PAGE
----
A few years back, I regaled – hopefully not too longwindedly – a new friend with a rundown of my exploits through the years.
Hitchhiking all over the US on first leaving NZ; many subsequent visits to New Orleans and South Louisiana to dig on the music and food; eventually interviewing many musicians and cooks; toting old stoves from Copenhagen to London, renovating them and setting up shop in Camden Market to flog them; working on newspapers all over New Zealand and, more latterly, Melbourne; a half-dozen heady years as Entertainment Editor and Jazz Writer with the Sunday Herald Sun; 20 years doing a weekly radio show on PBS-FM.
My friend said: “You’ve led an interesting life!”
He was right – I have.
But much to my surprise, and dadhood aside, doing Consider The Sauce has topped everything before it.
The past two years have been a fulfilling and thrilling adventure.
The downsides have been zero; the upsides more plentiful than can be enumerated here – although many of them have been referred to in reviews and stories along the way.
But I have always seen Consider The Sauce as also playing a role in my more professional career.
Not in the “monetised” sense – more along the lines of “a blog is the new resume”.
In that, it has done its job.
The word is out, friends and contacts have been made, CTS has become integral to both who I am and what I do.
There’s has even been some gratefully accepted direct income – thanks mostly to the fine folks at GRAM magazine.
But it’s not enough to pay the bills.
The newspaper industry that has been a part of my life for so long is being overwhelmed by hurricanes of change that are sweeping over the media industry in general and, indeed, the world at large.
While I’ve always written at the various newspapers for which I have worked, my principle role has been as what’s called these days a production journalist or, often still, a sub-editor.
Our ranks are being ruthlessly thinned.
Of necessity, those who specialise in the design and construction of pages are being retained.
I have much experience under my belt in that regard, but more by happenstance than anything else have found myself these days pursuing – and greatly enjoying – what I think of as “word wrangling”.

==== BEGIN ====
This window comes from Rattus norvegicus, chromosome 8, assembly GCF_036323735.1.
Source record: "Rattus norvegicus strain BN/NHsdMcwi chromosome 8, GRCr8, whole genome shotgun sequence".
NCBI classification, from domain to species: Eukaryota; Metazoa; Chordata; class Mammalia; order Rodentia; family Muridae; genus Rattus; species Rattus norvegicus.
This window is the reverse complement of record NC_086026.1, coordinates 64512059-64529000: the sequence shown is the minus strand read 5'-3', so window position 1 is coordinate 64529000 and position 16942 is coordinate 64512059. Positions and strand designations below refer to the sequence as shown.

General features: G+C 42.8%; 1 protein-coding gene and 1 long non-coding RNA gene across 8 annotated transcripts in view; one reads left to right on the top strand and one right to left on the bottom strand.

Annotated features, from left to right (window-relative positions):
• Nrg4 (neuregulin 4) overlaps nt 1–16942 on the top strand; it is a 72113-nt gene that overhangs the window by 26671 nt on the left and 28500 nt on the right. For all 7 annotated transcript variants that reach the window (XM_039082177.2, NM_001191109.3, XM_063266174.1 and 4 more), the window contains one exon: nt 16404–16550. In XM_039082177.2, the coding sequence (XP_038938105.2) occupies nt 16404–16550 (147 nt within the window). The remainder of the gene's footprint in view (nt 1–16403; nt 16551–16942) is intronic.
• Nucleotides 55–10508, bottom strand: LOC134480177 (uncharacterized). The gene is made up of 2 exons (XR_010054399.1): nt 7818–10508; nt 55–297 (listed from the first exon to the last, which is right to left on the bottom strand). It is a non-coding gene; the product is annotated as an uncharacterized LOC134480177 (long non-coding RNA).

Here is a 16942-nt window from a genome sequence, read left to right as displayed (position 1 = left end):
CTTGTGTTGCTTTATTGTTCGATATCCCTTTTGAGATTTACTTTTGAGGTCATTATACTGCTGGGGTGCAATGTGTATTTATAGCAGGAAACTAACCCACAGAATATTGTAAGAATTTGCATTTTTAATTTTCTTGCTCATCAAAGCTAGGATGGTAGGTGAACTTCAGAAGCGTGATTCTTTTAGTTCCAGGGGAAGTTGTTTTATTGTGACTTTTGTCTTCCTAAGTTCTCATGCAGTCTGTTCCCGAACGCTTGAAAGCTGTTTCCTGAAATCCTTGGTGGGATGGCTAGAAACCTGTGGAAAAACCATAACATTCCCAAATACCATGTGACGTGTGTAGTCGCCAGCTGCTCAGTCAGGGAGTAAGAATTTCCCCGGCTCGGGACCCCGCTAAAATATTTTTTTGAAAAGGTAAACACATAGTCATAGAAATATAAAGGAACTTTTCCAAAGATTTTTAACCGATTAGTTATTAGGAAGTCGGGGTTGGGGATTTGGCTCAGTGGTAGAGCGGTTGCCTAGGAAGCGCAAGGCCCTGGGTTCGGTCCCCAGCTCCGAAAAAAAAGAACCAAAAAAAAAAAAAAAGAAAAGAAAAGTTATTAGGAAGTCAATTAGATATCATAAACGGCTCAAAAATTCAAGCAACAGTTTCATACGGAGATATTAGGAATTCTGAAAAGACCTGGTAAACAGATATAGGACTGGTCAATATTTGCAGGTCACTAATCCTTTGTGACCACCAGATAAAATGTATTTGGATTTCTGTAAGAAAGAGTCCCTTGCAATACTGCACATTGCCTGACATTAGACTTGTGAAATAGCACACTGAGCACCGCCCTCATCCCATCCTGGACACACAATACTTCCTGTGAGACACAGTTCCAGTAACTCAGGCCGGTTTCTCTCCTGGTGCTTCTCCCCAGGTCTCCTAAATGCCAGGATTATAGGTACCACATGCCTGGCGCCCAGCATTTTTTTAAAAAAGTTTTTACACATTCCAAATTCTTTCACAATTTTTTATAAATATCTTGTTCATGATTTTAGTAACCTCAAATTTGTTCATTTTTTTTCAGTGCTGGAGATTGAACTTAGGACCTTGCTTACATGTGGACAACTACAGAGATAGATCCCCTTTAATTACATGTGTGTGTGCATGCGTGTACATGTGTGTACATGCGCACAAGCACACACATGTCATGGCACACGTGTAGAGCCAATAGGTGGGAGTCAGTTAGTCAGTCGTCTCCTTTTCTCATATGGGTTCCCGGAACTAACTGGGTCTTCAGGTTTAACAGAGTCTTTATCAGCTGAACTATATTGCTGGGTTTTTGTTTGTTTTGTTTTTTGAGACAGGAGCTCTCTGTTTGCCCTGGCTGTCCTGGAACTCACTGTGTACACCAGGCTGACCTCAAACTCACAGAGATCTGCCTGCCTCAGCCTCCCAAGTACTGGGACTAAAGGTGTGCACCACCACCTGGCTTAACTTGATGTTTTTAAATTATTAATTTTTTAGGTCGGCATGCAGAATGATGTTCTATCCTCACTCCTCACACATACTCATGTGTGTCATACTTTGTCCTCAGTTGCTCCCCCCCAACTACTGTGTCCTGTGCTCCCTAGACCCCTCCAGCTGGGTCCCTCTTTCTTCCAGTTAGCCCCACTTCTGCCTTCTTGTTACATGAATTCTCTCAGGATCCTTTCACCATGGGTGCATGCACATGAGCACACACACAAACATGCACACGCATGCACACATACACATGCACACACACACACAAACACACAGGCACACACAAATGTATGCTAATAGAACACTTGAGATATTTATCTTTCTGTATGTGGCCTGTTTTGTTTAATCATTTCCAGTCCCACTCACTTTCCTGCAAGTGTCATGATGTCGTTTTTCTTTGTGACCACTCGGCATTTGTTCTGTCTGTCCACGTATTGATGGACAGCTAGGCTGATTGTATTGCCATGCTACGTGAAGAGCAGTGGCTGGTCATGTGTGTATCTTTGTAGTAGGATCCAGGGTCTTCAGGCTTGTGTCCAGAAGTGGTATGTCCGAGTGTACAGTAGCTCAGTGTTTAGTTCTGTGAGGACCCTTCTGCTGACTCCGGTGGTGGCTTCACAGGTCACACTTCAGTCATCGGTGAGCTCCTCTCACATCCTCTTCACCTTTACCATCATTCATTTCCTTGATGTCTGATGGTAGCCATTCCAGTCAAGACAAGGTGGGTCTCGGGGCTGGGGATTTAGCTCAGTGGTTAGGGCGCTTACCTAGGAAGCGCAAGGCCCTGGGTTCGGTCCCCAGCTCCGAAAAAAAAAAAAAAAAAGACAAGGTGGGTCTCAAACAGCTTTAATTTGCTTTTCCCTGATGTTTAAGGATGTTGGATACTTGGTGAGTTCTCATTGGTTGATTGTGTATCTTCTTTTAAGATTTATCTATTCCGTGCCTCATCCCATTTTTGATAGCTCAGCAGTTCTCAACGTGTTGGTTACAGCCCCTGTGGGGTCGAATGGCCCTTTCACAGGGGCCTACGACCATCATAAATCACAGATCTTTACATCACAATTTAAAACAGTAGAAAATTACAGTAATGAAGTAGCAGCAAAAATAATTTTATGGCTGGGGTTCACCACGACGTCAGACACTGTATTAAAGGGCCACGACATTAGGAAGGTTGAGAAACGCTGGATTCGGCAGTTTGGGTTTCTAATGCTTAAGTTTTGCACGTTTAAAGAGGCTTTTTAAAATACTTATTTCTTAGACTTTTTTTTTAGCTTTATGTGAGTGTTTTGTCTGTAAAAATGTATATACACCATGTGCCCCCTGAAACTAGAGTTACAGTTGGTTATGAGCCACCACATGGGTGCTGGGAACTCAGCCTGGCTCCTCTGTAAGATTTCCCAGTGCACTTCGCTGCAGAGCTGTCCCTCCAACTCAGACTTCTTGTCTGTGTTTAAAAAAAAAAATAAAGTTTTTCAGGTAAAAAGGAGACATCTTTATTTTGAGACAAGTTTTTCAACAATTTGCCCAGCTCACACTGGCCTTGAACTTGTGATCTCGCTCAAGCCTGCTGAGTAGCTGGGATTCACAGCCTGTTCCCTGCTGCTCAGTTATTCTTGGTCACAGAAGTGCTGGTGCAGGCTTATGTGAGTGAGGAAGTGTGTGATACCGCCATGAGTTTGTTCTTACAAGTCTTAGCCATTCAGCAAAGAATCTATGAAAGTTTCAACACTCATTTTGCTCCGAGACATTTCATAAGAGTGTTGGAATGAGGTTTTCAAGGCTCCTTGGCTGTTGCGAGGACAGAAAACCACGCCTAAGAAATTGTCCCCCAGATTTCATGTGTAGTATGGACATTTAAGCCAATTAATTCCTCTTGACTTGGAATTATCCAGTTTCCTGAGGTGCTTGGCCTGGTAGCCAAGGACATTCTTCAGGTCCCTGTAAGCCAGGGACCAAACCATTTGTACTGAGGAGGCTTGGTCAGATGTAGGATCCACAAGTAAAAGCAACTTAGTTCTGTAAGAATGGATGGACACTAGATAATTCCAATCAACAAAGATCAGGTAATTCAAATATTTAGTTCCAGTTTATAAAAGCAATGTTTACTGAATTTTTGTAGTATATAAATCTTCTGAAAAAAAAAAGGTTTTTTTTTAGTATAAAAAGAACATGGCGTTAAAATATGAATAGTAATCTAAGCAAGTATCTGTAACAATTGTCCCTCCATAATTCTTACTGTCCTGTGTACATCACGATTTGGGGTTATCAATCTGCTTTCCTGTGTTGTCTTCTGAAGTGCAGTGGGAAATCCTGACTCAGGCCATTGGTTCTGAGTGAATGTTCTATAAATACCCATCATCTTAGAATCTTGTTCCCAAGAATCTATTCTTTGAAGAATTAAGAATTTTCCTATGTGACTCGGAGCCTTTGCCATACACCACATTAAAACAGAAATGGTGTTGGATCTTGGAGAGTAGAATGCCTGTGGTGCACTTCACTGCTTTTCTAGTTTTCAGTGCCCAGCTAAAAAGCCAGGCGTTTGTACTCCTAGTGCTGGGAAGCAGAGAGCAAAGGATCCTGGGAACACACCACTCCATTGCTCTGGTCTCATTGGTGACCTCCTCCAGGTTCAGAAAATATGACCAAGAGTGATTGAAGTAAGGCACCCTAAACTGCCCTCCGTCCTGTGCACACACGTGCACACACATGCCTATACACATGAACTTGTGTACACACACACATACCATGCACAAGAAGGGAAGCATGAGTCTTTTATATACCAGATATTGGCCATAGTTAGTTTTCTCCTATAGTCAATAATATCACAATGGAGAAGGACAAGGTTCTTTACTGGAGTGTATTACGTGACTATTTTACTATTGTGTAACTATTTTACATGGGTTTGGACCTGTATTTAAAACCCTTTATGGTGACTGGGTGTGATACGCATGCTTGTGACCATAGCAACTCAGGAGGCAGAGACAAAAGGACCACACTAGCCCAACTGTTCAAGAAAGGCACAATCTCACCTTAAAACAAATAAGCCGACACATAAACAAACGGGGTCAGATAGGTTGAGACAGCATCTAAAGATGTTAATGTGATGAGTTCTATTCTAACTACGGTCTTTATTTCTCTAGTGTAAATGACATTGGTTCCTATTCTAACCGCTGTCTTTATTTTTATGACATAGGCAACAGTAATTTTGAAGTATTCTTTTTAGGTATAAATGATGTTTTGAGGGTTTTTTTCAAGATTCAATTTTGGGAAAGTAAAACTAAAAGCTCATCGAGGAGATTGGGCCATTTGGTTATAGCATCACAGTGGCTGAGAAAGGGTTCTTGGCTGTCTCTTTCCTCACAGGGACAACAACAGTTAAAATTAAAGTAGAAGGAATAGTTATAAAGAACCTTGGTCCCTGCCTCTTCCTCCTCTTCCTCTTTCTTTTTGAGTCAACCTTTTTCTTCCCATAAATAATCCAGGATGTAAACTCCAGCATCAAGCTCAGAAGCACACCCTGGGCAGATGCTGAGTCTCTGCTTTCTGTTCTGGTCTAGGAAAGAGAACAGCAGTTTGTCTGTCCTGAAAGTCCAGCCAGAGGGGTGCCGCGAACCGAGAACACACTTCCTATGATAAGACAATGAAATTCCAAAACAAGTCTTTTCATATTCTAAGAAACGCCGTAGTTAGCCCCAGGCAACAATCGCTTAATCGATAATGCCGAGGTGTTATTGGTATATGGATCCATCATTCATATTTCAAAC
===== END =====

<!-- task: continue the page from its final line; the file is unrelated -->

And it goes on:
Untangling scrambled syntax so that writers say what they mean and mean what they say; making sure someone’s name is not spelt two or three different ways in a single story; getting the tenses right; punctuation, too; dreaming up ripper headlines and captions; making sure there’s no loose ends; making reporters, writers, columnists, reviewers – and the publications (and, these days, websites) in which their words are appearing – look great and sparkle.
The various media proprietors continue to say they value these attributes in the pursuit of “quality journalism”.
But actions speak louder than words.
Having found what I thought was a home of sorts at the Geelong Advertiser, where the journalism has been of a high standard and the product one of integrity, things have become shaky with blinding speed.
The looming pear-shaped scenario is not without hope.
But it behooves me to explore all other options.
I believe Consider The Sauce shows what I know to be true about myself – I am hard-working, dedicated, honest, passionate, reliable, imaginative, professional and trustworthy.
And not without talent.
Talent just waiting to be utilised in a righteous cause.
My CV can be examined here.
The email address – all one word – is kenny cts blog at g mail dot com